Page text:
See David Byrne’s photos

    27. Lou Reed

    Style: Landscape photography
    Most famous for: Guitarist and vocalist for The Velvet Underground
    The rock and roll lifestyle for which Reed is most famous seems strangely juxtaposed against the calm images he creates with his camera. ‘Romanticism’ is his third photographic book, which is a series of black and white landscapes.
    Inspiration for the title came from 19th Century Romantic painter Caspar David Friedrich. Not at all what you’d expect from a rock star!
    See Lou Reed’s photos

    28. Graham Nash

    Style: Black and white documentary
    Most famous for: English singer-songwriter and band member of Crosby, Stills & Nash
    As well as being a keen photographer since childhood, Nash is also a keen collector of photographs. He acquired more than 1000 prints in 1976 and hired Graham Howe to curate the collection, which then toured museums worldwide before being auctioned through Sothebys in 1990, breaking the world record for the highest grossing sale of a single private collection of photography.
    Nash’s black and white photography is lo-fi and sometimes experimental, ranging from candid shots to images that are even a little eerie.
    See Graham Nash’s photos

    29. Melissa Auf der Maur

    Style: Lomo, documentary
    Most famous for: Former bass player for American rock bands Hole and Smashing Pumpkins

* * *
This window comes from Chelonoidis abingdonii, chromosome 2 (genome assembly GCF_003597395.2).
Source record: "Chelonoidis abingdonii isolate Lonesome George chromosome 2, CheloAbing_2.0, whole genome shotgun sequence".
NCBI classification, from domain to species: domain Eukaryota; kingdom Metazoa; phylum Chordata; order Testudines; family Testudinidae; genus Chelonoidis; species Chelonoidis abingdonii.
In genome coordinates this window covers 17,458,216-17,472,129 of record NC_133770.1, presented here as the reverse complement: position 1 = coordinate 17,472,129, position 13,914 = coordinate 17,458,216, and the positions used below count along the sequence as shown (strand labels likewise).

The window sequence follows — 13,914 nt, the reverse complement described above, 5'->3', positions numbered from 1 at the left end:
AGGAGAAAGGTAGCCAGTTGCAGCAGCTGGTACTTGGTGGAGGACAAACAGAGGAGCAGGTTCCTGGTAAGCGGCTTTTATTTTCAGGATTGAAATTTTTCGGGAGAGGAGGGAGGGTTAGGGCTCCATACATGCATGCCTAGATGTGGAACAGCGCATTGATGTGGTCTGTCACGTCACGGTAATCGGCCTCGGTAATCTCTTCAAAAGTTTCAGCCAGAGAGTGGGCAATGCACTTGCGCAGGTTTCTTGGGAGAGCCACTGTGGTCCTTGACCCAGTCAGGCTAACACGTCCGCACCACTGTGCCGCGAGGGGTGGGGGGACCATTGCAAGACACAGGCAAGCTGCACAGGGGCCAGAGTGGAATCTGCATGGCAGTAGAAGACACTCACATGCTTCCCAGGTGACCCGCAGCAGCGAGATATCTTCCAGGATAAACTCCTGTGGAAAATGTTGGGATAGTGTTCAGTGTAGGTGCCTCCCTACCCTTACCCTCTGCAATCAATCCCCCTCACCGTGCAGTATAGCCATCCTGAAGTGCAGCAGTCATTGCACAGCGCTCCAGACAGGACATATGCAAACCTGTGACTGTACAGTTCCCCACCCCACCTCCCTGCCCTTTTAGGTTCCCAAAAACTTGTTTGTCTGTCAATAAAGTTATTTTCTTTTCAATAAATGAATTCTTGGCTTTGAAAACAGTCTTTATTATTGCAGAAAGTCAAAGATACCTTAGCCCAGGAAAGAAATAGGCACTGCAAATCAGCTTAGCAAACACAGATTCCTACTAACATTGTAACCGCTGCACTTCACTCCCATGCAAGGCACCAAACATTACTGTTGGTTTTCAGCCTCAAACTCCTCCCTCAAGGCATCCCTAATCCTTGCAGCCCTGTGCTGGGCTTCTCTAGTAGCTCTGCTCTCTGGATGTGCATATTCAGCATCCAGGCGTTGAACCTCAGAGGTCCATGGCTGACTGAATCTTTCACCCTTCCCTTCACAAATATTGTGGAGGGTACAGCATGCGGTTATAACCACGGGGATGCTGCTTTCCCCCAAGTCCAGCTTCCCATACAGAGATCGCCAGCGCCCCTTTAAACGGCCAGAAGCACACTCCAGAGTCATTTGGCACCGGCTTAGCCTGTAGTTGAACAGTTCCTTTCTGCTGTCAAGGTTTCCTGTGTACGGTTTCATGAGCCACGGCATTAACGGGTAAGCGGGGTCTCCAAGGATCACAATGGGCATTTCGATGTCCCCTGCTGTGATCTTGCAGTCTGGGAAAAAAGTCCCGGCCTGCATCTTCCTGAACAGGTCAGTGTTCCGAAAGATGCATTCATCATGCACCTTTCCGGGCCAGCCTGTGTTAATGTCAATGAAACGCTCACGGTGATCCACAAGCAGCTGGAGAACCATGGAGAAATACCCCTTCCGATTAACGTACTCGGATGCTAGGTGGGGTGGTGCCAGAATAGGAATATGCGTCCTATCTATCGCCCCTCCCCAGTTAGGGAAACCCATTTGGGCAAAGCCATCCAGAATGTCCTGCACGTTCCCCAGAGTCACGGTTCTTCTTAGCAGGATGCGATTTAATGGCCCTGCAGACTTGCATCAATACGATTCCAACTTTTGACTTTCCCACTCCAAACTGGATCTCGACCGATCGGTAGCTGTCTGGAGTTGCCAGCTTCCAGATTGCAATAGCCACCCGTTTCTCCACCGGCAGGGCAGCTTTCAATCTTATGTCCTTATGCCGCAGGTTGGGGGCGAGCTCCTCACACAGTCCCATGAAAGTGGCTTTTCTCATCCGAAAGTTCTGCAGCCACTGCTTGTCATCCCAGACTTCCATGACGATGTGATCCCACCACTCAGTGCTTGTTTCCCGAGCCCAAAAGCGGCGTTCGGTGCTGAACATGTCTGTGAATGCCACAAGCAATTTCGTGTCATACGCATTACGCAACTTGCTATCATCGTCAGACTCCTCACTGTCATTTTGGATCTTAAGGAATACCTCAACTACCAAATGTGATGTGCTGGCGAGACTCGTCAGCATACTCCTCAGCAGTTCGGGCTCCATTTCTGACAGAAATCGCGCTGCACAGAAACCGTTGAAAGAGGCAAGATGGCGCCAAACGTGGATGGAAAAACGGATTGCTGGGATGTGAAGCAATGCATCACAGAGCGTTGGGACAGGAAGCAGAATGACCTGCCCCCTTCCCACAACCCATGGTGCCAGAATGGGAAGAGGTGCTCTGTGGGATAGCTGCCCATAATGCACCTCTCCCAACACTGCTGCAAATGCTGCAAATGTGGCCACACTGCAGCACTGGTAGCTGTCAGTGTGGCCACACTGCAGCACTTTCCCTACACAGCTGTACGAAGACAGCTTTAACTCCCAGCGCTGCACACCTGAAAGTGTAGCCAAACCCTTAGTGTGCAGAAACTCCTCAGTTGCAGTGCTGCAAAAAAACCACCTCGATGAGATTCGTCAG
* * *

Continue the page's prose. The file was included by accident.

Auf de Maur is another musician turned behind-the-scenes band photographer. At the time she joined rock band Hole, she was a photography major at Concordia University specialising in self-portraiture. Since then, she has been widely published in magazines such as Nylon, Bust, and American Photo, and her work has been exhibited internationally.
    See Melissa Auf der Maur’s photos

    30. Linda McCartney

    Style: Candid
    Most famous for: Her vegetarian culinary skills and being married to Paul McCartney
    As well as being famous for marrying former Beatles star Paul McCartney and joining his subsequent bands Ram and Wings, McCartney was also known for her vegetarian cookbooks and for her photography.
    Her formal training in the art is certainly not extensive, as she only attended two night classes on the subject! Work by Dorothea Lange, Walker Evans, and Edward Weston inspired her to become a photographer, and she turned professional in the mid-1960s.
    During her career she photographed many high profile bands and musicians including The Beatles, The Rolling Stones, B.B. King, The Doors, The Beach Boys, The Who, The Kinks, Jimi Hendrix, and many more, as well as having her work exhibited worldwide.
    See Linda McCartney’s photos